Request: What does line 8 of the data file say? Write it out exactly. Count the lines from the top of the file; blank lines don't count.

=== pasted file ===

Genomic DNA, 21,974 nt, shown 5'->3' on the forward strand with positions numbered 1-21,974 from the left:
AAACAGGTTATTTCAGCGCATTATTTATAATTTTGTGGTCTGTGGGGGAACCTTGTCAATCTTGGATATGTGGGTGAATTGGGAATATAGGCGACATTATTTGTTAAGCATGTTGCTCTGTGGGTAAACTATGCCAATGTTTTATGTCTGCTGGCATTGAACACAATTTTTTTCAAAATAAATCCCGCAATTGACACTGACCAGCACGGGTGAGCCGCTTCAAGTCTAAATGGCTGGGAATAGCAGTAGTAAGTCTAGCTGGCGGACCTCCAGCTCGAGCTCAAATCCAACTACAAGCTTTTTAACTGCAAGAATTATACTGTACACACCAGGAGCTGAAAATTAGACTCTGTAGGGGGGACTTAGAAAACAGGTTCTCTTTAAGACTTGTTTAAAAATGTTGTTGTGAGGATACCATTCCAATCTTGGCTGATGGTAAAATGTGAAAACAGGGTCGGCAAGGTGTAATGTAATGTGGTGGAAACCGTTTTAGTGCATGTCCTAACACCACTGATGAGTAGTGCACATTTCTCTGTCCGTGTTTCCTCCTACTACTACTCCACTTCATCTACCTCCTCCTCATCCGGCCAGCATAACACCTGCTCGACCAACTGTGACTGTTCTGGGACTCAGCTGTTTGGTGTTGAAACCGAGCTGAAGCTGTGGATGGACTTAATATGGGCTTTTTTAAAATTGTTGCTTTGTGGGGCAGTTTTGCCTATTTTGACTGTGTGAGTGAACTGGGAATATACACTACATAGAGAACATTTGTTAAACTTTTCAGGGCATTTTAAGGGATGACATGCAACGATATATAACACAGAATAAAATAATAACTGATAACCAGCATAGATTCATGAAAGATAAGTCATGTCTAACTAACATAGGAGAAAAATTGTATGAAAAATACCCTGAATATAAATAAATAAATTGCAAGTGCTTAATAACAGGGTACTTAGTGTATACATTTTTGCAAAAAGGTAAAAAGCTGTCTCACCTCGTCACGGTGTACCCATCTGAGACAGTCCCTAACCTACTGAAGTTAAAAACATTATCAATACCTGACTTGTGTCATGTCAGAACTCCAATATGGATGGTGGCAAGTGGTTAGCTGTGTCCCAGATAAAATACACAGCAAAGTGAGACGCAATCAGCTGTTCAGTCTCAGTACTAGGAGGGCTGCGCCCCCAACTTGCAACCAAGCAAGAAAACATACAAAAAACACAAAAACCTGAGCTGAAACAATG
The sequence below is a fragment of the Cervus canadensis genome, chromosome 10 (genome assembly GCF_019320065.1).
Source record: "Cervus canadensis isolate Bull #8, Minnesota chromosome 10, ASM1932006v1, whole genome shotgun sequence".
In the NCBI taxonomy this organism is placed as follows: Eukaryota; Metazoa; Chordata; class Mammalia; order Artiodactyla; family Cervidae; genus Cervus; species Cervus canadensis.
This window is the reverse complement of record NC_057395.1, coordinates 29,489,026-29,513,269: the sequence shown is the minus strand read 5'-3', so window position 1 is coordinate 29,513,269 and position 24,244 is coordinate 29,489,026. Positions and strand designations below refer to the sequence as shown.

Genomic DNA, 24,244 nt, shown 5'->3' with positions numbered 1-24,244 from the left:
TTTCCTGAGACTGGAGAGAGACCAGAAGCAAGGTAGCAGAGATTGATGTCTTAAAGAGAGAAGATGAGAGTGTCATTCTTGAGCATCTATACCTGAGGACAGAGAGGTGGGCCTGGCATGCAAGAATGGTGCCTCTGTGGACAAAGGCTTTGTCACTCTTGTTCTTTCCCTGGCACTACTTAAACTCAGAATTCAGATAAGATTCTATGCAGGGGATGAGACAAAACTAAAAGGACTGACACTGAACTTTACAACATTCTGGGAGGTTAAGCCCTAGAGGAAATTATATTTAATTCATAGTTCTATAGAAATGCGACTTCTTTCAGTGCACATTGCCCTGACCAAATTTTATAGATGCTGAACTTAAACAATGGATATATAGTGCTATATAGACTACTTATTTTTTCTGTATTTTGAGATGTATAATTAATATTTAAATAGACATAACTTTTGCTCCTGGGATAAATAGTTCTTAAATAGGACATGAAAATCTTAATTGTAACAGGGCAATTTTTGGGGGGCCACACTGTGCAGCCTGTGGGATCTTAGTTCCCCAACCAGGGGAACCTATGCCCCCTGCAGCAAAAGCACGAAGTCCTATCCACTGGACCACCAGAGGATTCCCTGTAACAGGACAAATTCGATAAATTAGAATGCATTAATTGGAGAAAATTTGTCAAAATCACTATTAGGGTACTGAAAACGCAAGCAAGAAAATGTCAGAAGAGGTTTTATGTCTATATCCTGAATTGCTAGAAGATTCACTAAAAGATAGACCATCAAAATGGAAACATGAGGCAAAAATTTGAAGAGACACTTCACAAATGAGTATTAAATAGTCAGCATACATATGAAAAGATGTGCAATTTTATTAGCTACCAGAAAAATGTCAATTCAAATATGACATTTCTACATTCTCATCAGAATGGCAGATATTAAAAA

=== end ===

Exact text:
TTTCCTGAGACTGGAGAGAGACCAGAAGCAAGGTAGCAGAGATTGATGTCTTAAAGAGAGAAGATGAGAGTGTCATTCTTGAGCATCTATACCTGAGGACAGAGAGGTGGGCCTGGCATGCAAGAATGGTGCCTCTGTGGACAAAGGCTTTGTCACTCTTGTTCTTTCCCTGGCACTACTTAAACTCAGAATTCAGATAAGATTCTATGCAGGGGATGAGACAAAACTAAAAGGACTGACACTGAACTTTACAACATTCTGGGAGGTTAAGCCCTAGAGGAAATTATATTTAATTCATAGTTCTATAGAAATGCGACTTCTTTCAGTGCACATTGCCCTGACCAAATTTTATAGATGCTGAACTTAAACAATGGATATATAGTGCTATATAGACTACTTATTTTTTCTGTATTTTGAGATGTATAATTAATATTTAAATAGACATAACTTTTGCTCCTGGGATAAATAGTTCTTAAATAGGACATGAAAATCTTAATTGTAACAGGGCAATTTTTGGGGGGCCACACTGTGCAGCCTGTGGGATCTTAGTTCCCCAACCAGGGGAACCTATGCCCCCTGCAGCAAAAGCACGAAGTCCTATCCACTGGACCACCAGAGGATTCCCTGTAACAGGACAAATTCGATAAATTAGAATGCATTAATTGGAGAAAATTTGTCAAAATCACTATTAGGGTACTGAAAACGCAAGCAAGAAAATGTCAGAAGAGGTTTTATGTCTATATCCTGAATTGCTAGAAGATTCACTAAAAGATAGACCATCAAAATGGAAACATGAGGCAAAAATTTGAAGAGACACTTCACAAATGAGTATTAAATAGTCAGCATACATATGAAAAGATGTGCAATTTTATTAGCTACCAGAAAAATGTCAATTCAAATATGACATTTCTACATTCTCATCAGAATGGCAGATATTAAAAA